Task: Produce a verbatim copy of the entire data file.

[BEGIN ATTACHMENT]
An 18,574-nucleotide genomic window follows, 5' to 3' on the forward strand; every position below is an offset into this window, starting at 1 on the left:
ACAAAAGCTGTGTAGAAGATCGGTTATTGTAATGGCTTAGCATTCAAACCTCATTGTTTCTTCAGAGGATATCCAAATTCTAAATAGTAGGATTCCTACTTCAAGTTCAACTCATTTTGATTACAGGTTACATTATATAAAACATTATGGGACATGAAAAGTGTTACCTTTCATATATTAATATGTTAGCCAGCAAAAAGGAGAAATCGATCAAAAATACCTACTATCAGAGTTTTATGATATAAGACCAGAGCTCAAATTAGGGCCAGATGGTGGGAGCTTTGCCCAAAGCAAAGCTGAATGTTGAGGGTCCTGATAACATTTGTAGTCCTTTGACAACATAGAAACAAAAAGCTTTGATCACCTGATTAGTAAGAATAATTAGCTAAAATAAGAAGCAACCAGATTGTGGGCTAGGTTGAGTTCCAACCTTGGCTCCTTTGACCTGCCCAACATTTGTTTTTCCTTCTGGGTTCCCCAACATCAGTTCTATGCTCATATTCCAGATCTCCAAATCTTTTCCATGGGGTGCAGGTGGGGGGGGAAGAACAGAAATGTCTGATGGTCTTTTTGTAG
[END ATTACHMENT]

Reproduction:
An 18,574-nucleotide genomic window follows, 5' to 3' on the forward strand; every position below is an offset into this window, starting at 1 on the left:
ACAAAAGCTGTGTAGAAGATCGGTTATTGTAATGGCTTAGCATTCAAACCTCATTGTTTCTTCAGAGGATATCCAAATTCTAAATAGTAGGATTCCTACTTCAAGTTCAACTCATTTTGATTACAGGTTACATTATATAAAACATTATGGGACATGAAAAGTGTTACCTTTCATATATTAATATGTTAGCCAGCAAAAAGGAGAAATCGATCAAAAATACCTACTATCAGAGTTTTATGATATAAGACCAGAGCTCAAATTAGGGCCAGATGGTGGGAGCTTTGCCCAAAGCAAAGCTGAATGTTGAGGGTCCTGATAACATTTGTAGTCCTTTGACAACATAGAAACAAAAAGCTTTGATCACCTGATTAGTAAGAATAATTAGCTAAAATAAGAAGCAACCAGATTGTGGGCTAGGTTGAGTTCCAACCTTGGCTCCTTTGACCTGCCCAACATTTGTTTTTCCTTCTGGGTTCCCCAACATCAGTTCTATGCTCATATTCCAGATCTCCAAATCTTTTCCATGGGGTGCAGGTGGGGGGGGAAGAACAGAAATGTCTGATGGTCTTTTTGTAG